By Dave Andrusko
The drive to put teeth in laws regulating abortion clinics is gathering momentum. As we reported previously, the Commonwealth of Virginia passed legislation requiring abortion clinics performing more than five first-trimester abortions per month are required to abide by the same safety regulations as hospitals (www.nationalrighttolifenews.org/news/2011/03/virginia-to-have-abortion-clinic-regulations-in-place-by-january-1/). Pro-life Gov. Bob McConnell signed that legislation into law on Saturday, directing the state Board of Health to develop regulations, which will take effect January 1, 2012.
“The board [of health] has said it will write the regulations by Sept. 1 and allow the public to comment on them before they’re adopted Sept. 15,” according to the Associated Press. “Then they go back to McDonnell and others, who can make changes before they take effect.”
Last Friday, the Arkansas House unanimously approved legislation to require facilities that provide non-surgical abortions to be regulated by the Arkansas Health Department. By “non-surgical,” they mean chemical abortions—RU 486. The bill was offered by Democratic Rep. Butch Wilkins, who “says medical offices that provide abortion pills to 10 or more women per month would have to be licensed,” according to the Associated Press.
Also last week, an important victory in Delaware. On Tuesday on a 27-12 vote, the state House approved legislation to make it possible for the state health department to inspect abortion clinics. House Bill 47, which “now goes to the Senate, was prompted by the arrest of a Philadelphia abortion provider who is charged with murder in the deaths of seven babies and one patient,” the Associated Press reported. “Delaware officials already have suspended the licenses of two physicians linked to Dr. Kermit Gosnell, who is charged in the Philadelphia case.”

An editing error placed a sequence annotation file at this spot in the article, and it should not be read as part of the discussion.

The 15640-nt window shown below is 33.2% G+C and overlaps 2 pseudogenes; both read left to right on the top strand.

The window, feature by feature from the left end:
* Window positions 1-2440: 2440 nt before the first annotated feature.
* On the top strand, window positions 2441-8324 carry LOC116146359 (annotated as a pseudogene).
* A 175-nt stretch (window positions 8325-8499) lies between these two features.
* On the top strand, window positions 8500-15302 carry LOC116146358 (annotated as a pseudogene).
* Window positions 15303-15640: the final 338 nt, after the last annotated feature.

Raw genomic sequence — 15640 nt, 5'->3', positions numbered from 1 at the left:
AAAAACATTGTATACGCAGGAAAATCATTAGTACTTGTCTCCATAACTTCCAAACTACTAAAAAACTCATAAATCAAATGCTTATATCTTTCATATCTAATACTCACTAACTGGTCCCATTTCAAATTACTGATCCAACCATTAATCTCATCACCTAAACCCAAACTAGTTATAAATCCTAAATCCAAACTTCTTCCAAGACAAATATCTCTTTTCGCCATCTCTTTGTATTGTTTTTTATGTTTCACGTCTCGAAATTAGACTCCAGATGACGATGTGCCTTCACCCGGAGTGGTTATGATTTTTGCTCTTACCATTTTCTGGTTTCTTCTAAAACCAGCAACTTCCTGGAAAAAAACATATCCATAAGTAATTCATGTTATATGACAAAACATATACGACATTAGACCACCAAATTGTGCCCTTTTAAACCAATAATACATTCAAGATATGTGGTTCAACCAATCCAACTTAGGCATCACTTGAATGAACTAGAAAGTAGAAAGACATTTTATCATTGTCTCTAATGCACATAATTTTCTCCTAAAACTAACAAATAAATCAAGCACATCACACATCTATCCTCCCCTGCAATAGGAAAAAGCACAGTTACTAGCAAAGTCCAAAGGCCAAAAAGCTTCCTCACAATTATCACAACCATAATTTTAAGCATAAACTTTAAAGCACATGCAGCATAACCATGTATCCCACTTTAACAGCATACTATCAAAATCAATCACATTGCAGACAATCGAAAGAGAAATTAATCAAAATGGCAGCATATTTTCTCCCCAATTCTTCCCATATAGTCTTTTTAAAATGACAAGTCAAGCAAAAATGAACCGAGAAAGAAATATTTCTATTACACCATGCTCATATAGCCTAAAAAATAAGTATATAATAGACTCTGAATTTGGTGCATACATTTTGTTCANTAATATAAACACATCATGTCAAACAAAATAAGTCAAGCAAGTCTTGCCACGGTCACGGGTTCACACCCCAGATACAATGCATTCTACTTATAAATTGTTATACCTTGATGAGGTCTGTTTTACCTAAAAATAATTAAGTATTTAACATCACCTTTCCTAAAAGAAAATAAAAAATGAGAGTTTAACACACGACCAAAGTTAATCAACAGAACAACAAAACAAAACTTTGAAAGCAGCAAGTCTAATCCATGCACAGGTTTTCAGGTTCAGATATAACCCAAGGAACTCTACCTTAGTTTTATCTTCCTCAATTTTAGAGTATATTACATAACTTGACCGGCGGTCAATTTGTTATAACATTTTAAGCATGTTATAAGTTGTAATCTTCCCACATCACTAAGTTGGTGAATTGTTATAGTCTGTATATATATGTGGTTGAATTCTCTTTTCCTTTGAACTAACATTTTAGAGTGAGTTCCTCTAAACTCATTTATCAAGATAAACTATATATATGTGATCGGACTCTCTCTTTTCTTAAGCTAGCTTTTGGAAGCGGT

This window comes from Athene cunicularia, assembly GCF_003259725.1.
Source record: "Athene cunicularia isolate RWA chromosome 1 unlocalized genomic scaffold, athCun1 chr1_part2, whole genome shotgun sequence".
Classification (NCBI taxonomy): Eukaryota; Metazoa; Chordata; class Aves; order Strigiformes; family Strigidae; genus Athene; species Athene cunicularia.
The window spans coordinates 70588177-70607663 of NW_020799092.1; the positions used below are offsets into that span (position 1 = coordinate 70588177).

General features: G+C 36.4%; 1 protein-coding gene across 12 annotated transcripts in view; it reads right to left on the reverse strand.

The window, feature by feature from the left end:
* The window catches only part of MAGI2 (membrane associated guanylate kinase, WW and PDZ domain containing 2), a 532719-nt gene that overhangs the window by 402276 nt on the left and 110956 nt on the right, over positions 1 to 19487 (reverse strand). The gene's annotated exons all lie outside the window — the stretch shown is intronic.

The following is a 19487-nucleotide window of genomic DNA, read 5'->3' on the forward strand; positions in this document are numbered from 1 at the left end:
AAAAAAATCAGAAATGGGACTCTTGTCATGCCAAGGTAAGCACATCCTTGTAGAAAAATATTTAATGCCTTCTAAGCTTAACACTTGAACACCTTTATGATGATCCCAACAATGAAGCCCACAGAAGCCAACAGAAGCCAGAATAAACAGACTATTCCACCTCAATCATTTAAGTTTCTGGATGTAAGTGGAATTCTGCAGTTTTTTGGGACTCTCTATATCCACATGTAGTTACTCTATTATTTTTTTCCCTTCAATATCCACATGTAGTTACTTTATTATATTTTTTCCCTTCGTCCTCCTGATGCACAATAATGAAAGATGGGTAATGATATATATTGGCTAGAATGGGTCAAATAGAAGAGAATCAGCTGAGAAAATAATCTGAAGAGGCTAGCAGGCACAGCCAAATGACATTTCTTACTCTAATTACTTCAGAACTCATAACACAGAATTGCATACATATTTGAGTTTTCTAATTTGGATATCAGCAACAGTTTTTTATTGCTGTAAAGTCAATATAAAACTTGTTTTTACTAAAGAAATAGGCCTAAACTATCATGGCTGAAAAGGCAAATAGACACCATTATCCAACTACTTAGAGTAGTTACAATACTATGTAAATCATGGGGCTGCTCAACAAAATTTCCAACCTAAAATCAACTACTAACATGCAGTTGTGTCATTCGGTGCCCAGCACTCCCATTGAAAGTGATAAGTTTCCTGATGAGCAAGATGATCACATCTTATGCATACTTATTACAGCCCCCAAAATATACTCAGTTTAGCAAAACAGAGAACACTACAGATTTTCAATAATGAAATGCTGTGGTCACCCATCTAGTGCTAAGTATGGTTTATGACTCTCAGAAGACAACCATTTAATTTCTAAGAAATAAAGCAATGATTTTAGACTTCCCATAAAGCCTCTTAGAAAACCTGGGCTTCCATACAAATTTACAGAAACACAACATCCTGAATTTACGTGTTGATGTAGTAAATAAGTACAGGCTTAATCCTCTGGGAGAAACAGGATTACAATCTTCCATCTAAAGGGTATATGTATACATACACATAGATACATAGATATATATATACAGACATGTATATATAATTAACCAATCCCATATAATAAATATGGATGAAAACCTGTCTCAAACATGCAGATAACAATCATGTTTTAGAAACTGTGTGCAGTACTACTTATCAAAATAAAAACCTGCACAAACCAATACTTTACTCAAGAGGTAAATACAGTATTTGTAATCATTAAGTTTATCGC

Pushing pro-life legislation in Delaware is a decidedly uphill battle. The word ‘abortion’ isn’t even mentioned, and “several amendments to expand the scope of the legislation to specify that abortion clinics would be covered were defeated by the Democratic majority,” the Delaware News Journal reported.
“Currently, Delaware health inspectors have no authority to inspect abortion clinics or other outpatient medical facilities that perform invasive procedures, such as plastic surgery,” wrote reporter Chad Livengood. “The inspections would be based on a complaint about cleanliness and safety from a patient or their parent or guardian.”
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